The Auckland innovators have developed automated mussel and scallop openers, and vision inspection systems for detecting faults in wine labels, infant formula cans and bottles.
KanDO made automation systems for putting handles on the neck of plastic bottles and lowering 28 metre-high light poles in Doha, Qatar. Now, kanDO has big hopes for its Guardian Bandsaw project which minimises the risk of injuries in meat processing plants and other workplaces.
The company developed an unprecedented safety system that is being used in meat processing plants in New Zealand, Australia and the United States.
Guardian improves safety culture
KanDO's team of designers and engineers designed and built the Guardian machine which is a purpose-built bandsaw with an advanced vision detection system. The Guardian dramatically improves the safety culture in the boning room of the meat processing plants, and also the quality of the cuts made.
The kanDO system detects the operator's hand when it gets close to the blade and immediately shuts down the bandsaw, preventing serious injury. The vision system recognises the blue food-grade gloves worn by the operators and should they come within 40mm of the blade, the Guardian braking system is triggered and the bandsaw stops within milliseconds.
KanDO has proven that the operator's hand doesn't have a chance of making contact with the blade. The co-founder of kanDO Niven Brown says "we can stop the blade well within the safety zone that's being monitored. Afterwards, you just press a button, reset the machine and it starts operating again. We haven't damaged the blade, we haven't cut the operator, and he can resume working straightaway."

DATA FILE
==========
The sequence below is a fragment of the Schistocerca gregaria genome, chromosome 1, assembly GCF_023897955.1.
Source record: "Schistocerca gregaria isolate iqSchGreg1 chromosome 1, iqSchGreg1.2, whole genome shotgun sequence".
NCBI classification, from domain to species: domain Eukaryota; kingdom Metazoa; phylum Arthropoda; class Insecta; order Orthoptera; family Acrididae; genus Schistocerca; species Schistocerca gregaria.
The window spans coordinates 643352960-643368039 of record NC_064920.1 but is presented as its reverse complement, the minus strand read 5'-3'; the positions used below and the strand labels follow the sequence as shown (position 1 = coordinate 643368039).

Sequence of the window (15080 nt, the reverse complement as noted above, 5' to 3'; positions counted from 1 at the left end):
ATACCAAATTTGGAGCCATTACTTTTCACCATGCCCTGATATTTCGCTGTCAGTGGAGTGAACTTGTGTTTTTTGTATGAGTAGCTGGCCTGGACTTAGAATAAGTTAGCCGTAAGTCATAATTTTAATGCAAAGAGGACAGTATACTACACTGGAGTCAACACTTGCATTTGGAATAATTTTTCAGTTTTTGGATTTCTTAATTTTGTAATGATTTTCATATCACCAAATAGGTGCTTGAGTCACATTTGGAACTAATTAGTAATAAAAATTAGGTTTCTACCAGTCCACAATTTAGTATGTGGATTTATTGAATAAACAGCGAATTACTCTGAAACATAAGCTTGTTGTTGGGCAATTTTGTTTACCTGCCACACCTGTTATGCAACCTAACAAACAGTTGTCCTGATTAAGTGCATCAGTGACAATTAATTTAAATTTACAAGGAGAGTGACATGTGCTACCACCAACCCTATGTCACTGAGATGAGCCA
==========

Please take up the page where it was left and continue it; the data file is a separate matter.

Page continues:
It's been the Kiwi way – a good team of people with real smarts who have gone from an idea to a genuine commercial product in two years”
Guardian is a global product
After developing and testing a prototype over two years, kanDO's first commercial Guardian Bandsaw was installed in Auckland Meat Processors' Otahuhu plant in April 2017. There have been no accidents or injuries.
Auckland Meat Processors are taking two more machines, and three have been installed in processing plants in Australia. Brown says kanDO is actively marketing the Guardian in New Zealand and Australia and is negotiating with distributors in Britain and the United States.
He says "it's a global product – anywhere a bandsaw is used - and we are solving a global problem. It's been the Kiwi way – a good team of people with real smarts who have gone from an idea to a genuine commercial product in two years."
The innovative kanDO was spun out of Industrial Research Limited (now Callaghan Innovation) in 2007 when the founders Keith Blenkinsopp and Brown wanted to commercialise automation technology. They worked together at Industrial Research in Parnell.
Mussel openers reduce costs
KanDO made automated mussel openers for Sanford in Havelock, Marlborough Sounds, and North Island Mussel Processors in Tauranga capable of processing six tonnes of cooked mussels in an hour. These plants are the first fully automated mussel processing factories in the world for half shell mussels and significantly reduce processing costs.
With a staff of 14, kanDO, developed a 360 degree vision inspection system for Villa Maria to check for faults in the wine labels which had been attached to the bottles; a number of systems for infant formula production lines to make sure the can and scoop are compliant with the rigorous quality standards for this product, and a system to inspect bottles for faults.
In Doha, kanDO designed a 28m tall street lighting pole capable of withstanding the harsh environmental conditions of a desert country. At the same time, kanDO developed an automated control system to lower the overhead lighting beam to a more serviceable height of 1m off the ground. More than 200 of the decorated light poles will line the Doha airport highway.